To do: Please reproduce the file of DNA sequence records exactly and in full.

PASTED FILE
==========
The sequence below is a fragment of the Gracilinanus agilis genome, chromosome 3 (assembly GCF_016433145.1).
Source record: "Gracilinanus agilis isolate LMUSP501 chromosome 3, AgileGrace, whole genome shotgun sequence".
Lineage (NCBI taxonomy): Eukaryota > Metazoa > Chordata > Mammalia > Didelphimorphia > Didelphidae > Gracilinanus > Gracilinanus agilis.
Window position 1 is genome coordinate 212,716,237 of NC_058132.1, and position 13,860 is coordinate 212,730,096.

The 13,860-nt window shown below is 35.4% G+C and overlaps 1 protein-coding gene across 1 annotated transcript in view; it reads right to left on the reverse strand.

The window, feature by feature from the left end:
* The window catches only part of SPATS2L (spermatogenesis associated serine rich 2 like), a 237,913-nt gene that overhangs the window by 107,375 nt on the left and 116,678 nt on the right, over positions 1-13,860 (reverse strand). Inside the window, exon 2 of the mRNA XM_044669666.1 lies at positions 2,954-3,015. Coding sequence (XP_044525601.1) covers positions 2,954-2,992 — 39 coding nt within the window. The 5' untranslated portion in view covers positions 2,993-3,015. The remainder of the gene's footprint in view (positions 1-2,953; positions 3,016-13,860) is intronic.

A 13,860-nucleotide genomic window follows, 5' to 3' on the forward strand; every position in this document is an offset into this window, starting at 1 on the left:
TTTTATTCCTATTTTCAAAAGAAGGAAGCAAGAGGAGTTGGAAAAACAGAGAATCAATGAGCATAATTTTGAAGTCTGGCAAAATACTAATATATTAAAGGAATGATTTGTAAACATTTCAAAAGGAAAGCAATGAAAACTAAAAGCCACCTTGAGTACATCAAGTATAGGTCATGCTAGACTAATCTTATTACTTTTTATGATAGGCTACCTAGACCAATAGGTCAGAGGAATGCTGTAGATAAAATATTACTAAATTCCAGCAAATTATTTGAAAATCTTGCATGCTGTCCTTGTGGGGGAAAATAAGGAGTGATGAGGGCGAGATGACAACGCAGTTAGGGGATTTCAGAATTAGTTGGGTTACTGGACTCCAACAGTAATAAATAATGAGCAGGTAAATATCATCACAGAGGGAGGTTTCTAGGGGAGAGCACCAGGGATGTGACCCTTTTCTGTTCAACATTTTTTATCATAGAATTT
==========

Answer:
The sequence below is a fragment of the Gracilinanus agilis genome, chromosome 3 (assembly GCF_016433145.1).
Source record: "Gracilinanus agilis isolate LMUSP501 chromosome 3, AgileGrace, whole genome shotgun sequence".
Lineage (NCBI taxonomy): Eukaryota > Metazoa > Chordata > Mammalia > Didelphimorphia > Didelphidae > Gracilinanus > Gracilinanus agilis.
Window position 1 is genome coordinate 212,716,237 of NC_058132.1, and position 13,860 is coordinate 212,730,096.

The 13,860-nt window shown below is 35.4% G+C and overlaps 1 protein-coding gene across 1 annotated transcript in view; it reads right to left on the reverse strand.

The window, feature by feature from the left end:
* The window catches only part of SPATS2L (spermatogenesis associated serine rich 2 like), a 237,913-nt gene that overhangs the window by 107,375 nt on the left and 116,678 nt on the right, over positions 1-13,860 (reverse strand). Inside the window, exon 2 of the mRNA XM_044669666.1 lies at positions 2,954-3,015. Coding sequence (XP_044525601.1) covers positions 2,954-2,992 — 39 coding nt within the window. The 5' untranslated portion in view covers positions 2,993-3,015. The remainder of the gene's footprint in view (positions 1-2,953; positions 3,016-13,860) is intronic.

A 13,860-nucleotide genomic window follows, 5' to 3' on the forward strand; every position in this document is an offset into this window, starting at 1 on the left:
TTTTATTCCTATTTTCAAAAGAAGGAAGCAAGAGGAGTTGGAAAAACAGAGAATCAATGAGCATAATTTTGAAGTCTGGCAAAATACTAATATATTAAAGGAATGATTTGTAAACATTTCAAAAGGAAAGCAATGAAAACTAAAAGCCACCTTGAGTACATCAAGTATAGGTCATGCTAGACTAATCTTATTACTTTTTATGATAGGCTACCTAGACCAATAGGTCAGAGGAATGCTGTAGATAAAATATTACTAAATTCCAGCAAATTATTTGAAAATCTTGCATGCTGTCCTTGTGGGGGAAAATAAGGAGTGATGAGGGCGAGATGACAACGCAGTTAGGGGATTTCAGAATTAGTTGGGTTACTGGACTCCAACAGTAATAAATAATGAGCAGGTAAATATCATCACAGAGGGAGGTTTCTAGGGGAGAGCACCAGGGATGTGACCCTTTTCTGTTCAACATTTTTTATCATAGAATTT